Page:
BRASILIA — President Dilma Rousseff was stripped of her office Wednesday in the culmination of a political crisis that has left Latin America’s largest nation adrift, with an economy in deep recession and a public sharply divided over the country’s future.
Rousseff was impeached on arcane charges having to do with violating budget laws. But she was swept up in a tide of revulsion against Brazil’s political class as the once-flourishing economy contracted and political parties were tarred by a massive corruption scandal.
Wednesday’s 61-to-20 Senate vote closed out an extraordinary 13-year rule by the leftist Workers’ Party, which boasted of lifting tens of millions of Brazilians out of poverty before the economy began to nosedive and its political fortunes soured.
Rousseff was replaced by her former vice president and coalition partner, Michel Temer, who has been running Brazil as interim president since she was suspended to face the impeachment trial in May. He belongs to the more conservative Brazilian Democratic Movement Party, or PMDB, and is trying to introduce austerity measures to right the economy.
But Temer is as unpopular as Rousseff, and whether he can muster the political support for such changes was unclear.
Still, some Brazilians felt a sense of relief that the country had at last reached a decision on an impeachment process it began eight months ago.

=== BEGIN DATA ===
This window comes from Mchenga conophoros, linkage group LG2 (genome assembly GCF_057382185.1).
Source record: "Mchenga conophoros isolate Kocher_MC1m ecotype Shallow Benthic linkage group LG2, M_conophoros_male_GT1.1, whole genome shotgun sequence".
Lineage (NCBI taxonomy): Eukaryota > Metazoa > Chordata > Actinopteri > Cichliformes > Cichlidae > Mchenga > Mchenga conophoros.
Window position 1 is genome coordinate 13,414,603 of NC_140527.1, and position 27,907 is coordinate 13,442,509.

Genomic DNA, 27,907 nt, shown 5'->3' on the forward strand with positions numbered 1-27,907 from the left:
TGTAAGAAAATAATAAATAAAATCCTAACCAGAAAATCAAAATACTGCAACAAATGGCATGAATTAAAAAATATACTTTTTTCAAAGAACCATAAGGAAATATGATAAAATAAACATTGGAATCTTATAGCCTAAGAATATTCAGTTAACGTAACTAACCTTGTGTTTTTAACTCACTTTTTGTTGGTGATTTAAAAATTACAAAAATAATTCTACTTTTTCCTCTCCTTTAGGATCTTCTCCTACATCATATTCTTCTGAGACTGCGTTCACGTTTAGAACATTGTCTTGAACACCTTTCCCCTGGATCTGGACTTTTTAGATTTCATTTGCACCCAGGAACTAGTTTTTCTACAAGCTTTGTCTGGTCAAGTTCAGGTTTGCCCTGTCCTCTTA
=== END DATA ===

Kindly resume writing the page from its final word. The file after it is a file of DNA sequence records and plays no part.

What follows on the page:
“The impeachment does not in any way resolve the political or economic crisis, but it gives us some hope, because for the first time in a long time, we will have a plan,” said Lucas de Aragão, director of Arko Advice, a political analysis firm in Brasilia.
Rousseff’s removal marked the latest setback for Latin America’s left, which had been on the ascendancy just a few years ago in Argentina, Venezuela and other countries but has increasingly struggled amid a continent-wide economic slowdown and a series of corruption scandals.
The leftist governments of Ecuador, Venezuela and Bolivia recalled their ambassadors from Brazil on Wednesday after the vote, denouncing “a coup” by its Senate. “They destroyed Dilma Rousseff. An excuse for abuse and betrayal,” Ecuadoran President Rafael Correa posted on Facebook.
Full article: Brazilian President Dilma Rousseff ousted in impeachment vote (Washington Post)